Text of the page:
Tuesday, April 18, 2006

God's Greatness

I have made it my goal to read through the entire Bible over the course of the next year. Having just finished Genesis, a few things have really jumped out at me. For instance, the greatenss and glory of God when compared with human finitude in this first book of Moses. In reading about the patriarchs, we often focus on the immoral lives of the characters in the narrative and question God's blessings upon them. Truthfully, however, I believe that in doing so, we tend to limit God. We attempt to confine God's purposes to the actions of men and women. We ask why God would bless Abraham after so many moral failures. However, we do not speak of God's majest and sovereingty in being able to accomplish his purposes in spite of the disobedience of the patriarchs. God is sovereign regardless of the actions of his people. God is greater than everything, even sin.

God's blessing does not fall on people because of their disobedience. Scritpure speaks of God's blessing remaining with people in spite of their disobedience (It should be noted here that my definition of blessing in this sense is more in line with the understanding of "giving" a blessing in the Old Testament. By "blessing" I am not referring necessarily to material possessions, but rather to the purpose and task to which one is called. For example, God blessed Abraham by choosing him as the vehicle through which the Jewish people would be formed.) Why would God do that? Because his blessing is a responsibility. God blesses people so that his will can be accomplished. God's will was accomplished in Genesis in spite of the disobedience of the people chronicled in this narrative. In fact, God has been accomplishing his purposes since the beginning of creation in spite of the frailty and failures of human beings.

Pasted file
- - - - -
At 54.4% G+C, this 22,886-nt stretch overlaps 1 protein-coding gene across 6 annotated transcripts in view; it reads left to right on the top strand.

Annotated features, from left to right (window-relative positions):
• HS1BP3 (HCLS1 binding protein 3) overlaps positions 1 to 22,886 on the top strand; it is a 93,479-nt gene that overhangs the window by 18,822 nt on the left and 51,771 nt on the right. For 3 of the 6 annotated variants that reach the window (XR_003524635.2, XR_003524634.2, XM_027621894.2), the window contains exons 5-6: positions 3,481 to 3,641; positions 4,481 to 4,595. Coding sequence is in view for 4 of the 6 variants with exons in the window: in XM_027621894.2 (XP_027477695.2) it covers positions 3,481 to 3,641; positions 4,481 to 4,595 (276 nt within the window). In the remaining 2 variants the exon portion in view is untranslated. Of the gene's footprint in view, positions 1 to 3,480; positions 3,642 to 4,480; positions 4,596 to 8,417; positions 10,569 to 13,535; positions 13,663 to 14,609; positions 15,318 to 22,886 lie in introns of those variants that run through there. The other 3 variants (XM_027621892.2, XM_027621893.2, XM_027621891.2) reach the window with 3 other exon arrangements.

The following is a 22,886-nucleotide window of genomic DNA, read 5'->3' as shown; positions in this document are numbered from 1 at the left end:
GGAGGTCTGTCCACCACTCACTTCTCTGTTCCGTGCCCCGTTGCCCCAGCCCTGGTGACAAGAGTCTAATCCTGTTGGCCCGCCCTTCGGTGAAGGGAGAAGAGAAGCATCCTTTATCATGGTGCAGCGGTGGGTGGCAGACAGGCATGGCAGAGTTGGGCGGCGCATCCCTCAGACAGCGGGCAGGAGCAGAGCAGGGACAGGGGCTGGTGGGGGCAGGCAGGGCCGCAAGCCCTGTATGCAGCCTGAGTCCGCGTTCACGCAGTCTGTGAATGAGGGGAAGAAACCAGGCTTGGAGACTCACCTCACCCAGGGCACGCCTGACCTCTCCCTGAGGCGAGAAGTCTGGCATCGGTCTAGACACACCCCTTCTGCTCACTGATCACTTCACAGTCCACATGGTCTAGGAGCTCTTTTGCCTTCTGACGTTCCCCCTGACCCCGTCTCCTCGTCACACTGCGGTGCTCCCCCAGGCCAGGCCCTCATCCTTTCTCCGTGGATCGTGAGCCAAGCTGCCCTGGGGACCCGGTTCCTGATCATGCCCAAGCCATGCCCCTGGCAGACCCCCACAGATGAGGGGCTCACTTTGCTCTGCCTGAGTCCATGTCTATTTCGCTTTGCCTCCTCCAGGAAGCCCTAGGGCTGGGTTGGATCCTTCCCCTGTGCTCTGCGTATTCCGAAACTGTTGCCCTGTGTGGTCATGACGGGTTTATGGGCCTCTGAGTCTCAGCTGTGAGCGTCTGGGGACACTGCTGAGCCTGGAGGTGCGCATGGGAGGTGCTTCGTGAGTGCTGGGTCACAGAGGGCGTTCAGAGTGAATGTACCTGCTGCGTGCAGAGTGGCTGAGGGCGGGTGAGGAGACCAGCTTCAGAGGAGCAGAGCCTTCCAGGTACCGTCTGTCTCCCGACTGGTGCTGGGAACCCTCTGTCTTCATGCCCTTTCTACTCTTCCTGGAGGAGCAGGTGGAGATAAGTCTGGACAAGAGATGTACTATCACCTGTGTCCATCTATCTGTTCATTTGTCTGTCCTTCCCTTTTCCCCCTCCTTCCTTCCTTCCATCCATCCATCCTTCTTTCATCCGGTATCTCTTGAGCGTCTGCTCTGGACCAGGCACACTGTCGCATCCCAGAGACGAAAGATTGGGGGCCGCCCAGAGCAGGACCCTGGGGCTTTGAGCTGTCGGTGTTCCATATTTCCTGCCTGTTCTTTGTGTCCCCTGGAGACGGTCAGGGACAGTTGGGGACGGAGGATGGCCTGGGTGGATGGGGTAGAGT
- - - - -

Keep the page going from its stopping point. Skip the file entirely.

We limit God too often to our own abilities. Our prayers are not even as they should be. We elevate sin and remove God's glory. Jesus' model prayer begins with praise and glory given to God, but often we begin our prayers with repentence. We must realize that the sin in our lives does not now and will not ever take precidence over the glory of God. God is greater than sin and works in spite of our failures; we must honor him for that. Sin is an offence to God only because of God's majesty, thus even the sin of our lives speaks of God's glory. THerefore, any mention of sin--through prayer, repentance, personal testimony, etc...--must inevitably focus on God's greatness. To do otherwise is to limit God's majesty and elevate the importance of the sin in our lives.

Many people are credited with great testimonies because of the horribly sinful lifestyle they once lived. The testimony of the Christian, however, is never a word of what they have done. The testimony of the Christian must always be a word of what God has done in spite of everything that a lost sinner did to mess up God's plans.

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